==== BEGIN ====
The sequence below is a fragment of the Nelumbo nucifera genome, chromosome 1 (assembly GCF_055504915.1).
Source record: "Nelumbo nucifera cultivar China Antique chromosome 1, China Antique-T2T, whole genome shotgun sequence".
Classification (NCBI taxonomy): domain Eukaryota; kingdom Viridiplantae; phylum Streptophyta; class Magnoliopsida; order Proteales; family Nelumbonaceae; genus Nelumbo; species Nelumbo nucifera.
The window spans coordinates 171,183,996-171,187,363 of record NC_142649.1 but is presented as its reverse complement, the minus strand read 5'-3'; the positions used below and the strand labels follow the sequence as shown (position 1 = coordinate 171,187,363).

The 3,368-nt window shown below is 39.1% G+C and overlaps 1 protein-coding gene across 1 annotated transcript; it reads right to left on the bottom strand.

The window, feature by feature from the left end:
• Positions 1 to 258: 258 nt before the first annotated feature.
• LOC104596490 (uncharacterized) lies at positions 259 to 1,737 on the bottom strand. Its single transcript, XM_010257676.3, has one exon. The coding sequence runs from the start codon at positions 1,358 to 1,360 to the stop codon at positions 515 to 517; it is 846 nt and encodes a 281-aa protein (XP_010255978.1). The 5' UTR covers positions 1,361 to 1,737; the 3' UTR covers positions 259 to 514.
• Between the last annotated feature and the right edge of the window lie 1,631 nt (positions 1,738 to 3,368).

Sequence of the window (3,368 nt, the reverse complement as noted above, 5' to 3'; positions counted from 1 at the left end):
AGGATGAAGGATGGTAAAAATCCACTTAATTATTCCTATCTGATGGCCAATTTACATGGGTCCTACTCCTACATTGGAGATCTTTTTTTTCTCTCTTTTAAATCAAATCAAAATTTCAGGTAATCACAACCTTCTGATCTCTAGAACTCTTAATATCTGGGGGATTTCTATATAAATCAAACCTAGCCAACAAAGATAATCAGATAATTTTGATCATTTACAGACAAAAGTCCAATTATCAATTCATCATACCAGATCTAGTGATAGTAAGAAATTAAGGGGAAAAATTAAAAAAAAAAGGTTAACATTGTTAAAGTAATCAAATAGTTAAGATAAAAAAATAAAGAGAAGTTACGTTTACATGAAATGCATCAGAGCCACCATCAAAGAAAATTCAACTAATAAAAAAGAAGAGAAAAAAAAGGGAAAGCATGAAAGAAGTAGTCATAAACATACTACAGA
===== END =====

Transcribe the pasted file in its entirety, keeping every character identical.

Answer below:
The sequence below is a fragment of the Nelumbo nucifera genome, chromosome 1 (assembly GCF_055504915.1).
Source record: "Nelumbo nucifera cultivar China Antique chromosome 1, China Antique-T2T, whole genome shotgun sequence".
Classification (NCBI taxonomy): domain Eukaryota; kingdom Viridiplantae; phylum Streptophyta; class Magnoliopsida; order Proteales; family Nelumbonaceae; genus Nelumbo; species Nelumbo nucifera.
The window spans coordinates 171,183,996-171,187,363 of record NC_142649.1 but is presented as its reverse complement, the minus strand read 5'-3'; the positions used below and the strand labels follow the sequence as shown (position 1 = coordinate 171,187,363).

The 3,368-nt window shown below is 39.1% G+C and overlaps 1 protein-coding gene across 1 annotated transcript; it reads right to left on the bottom strand.

The window, feature by feature from the left end:
• Positions 1 to 258: 258 nt before the first annotated feature.
• LOC104596490 (uncharacterized) lies at positions 259 to 1,737 on the bottom strand. Its single transcript, XM_010257676.3, has one exon. The coding sequence runs from the start codon at positions 1,358 to 1,360 to the stop codon at positions 515 to 517; it is 846 nt and encodes a 281-aa protein (XP_010255978.1). The 5' UTR covers positions 1,361 to 1,737; the 3' UTR covers positions 259 to 514.
• Between the last annotated feature and the right edge of the window lie 1,631 nt (positions 1,738 to 3,368).

Sequence of the window (3,368 nt, the reverse complement as noted above, 5' to 3'; positions counted from 1 at the left end):
AGGATGAAGGATGGTAAAAATCCACTTAATTATTCCTATCTGATGGCCAATTTACATGGGTCCTACTCCTACATTGGAGATCTTTTTTTTCTCTCTTTTAAATCAAATCAAAATTTCAGGTAATCACAACCTTCTGATCTCTAGAACTCTTAATATCTGGGGGATTTCTATATAAATCAAACCTAGCCAACAAAGATAATCAGATAATTTTGATCATTTACAGACAAAAGTCCAATTATCAATTCATCATACCAGATCTAGTGATAGTAAGAAATTAAGGGGAAAAATTAAAAAAAAAAGGTTAACATTGTTAAAGTAATCAAATAGTTAAGATAAAAAAATAAAGAGAAGTTACGTTTACATGAAATGCATCAGAGCCACCATCAAAGAAAATTCAACTAATAAAAAAGAAGAGAAAAAAAAGGGAAAGCATGAAAGAAGTAGTCATAAACATACTACAGA